At the ITS World Congress this week (October 21-22) officials from the host city-state of Singapore focused attendees on one of the nation’s most ambitious transportation objectives – delivering on-demand autonomous shuttle-bus services early next decade.
Making a keynote speech at the first Plenary Session of the week, Dr Swan Gin Beh, chairman of the Economic Development Board, Singapore, reminded attendees that earlier this year Singapore issued a Call for Collaboration on testing and developing such services, with a view to helping to solve first- and last-mile challenges.
This ambitious plan follows on from testing that is already ongoing at the CETRAN (Centre of Excellence for Testing & Research of Autonomous Vehicles NTU) test center of full-size autonomous buses that are planned to operate on a fixed route, which Dr Beh spoke about first.
“In March this year after undergoing vigorous testing at CETRAN, Volvo buses started testing its full-size autonomous bus within the NTU campus, and will eventually bring this outside onto public roads,” said Dr Beh. “The government has already demarcated routes to support the testing of AVs on open roads. The length of these test routes has increased over the years and now extend into major precincts and residential areas.”
“Our next step,” he continued, “which is the more ambitious one, is to plan for larger scale deployment of autonomous shuttles and buses in three of our towns: Punggol, Tengah and the Jurong Innovation District, for connected use in the early 2020s. We are the midst of engaging potential operators and will share more about this in due course.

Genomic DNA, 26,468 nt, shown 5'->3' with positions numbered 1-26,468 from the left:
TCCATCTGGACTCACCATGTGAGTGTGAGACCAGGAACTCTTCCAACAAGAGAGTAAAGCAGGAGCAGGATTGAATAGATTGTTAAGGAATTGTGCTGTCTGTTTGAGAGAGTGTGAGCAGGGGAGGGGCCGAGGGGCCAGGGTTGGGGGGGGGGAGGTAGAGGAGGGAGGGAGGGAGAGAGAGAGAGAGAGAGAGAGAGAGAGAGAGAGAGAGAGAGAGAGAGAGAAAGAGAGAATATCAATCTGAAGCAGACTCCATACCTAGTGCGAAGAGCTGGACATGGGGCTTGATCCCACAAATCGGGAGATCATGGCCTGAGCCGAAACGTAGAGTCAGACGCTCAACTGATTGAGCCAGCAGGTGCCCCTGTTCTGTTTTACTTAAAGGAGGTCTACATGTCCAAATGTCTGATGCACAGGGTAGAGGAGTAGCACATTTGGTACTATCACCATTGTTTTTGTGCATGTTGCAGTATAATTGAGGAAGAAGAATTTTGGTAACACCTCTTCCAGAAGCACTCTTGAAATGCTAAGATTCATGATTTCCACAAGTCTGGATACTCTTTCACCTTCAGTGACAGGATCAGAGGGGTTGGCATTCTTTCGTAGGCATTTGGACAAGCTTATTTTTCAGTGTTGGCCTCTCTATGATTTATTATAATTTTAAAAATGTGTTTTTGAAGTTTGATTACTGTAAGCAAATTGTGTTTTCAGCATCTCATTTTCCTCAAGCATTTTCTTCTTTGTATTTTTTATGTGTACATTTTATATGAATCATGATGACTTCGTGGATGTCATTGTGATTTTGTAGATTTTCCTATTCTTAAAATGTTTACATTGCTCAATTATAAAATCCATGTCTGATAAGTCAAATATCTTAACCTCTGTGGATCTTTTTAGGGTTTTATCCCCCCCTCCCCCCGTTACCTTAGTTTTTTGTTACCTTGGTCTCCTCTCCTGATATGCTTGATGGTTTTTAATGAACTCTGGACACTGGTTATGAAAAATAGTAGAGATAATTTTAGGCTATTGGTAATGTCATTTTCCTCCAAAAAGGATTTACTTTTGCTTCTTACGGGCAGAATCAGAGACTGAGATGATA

As part of the ITSWC 2019 week, at the NTU (Nanyang Technological University) CETRAN test center, Siemens has been demonstrating technology that could one day become vital to such autonomous services.
The system they are testing involves putting autonomous vehicle sensors, such as lidar and radar on infrastructure, in order to create a digital twin of the test area, which can be broadcast to autonomous vehicles using DSRC. In this way AVs will be able to ‘see round corners’ and their systems will become safer and more robust.
Michel Obadia, CEO of Siemens Mobility, Asia Pacific, says, “Autonomous shuttle services will help to solve the skills shortage in this sector. Young people don’t want to be bus drivers anymore. If you want to have on demand shuttles to solve the first and last mile problem, you need even more drivers. Autonomy is the solution.”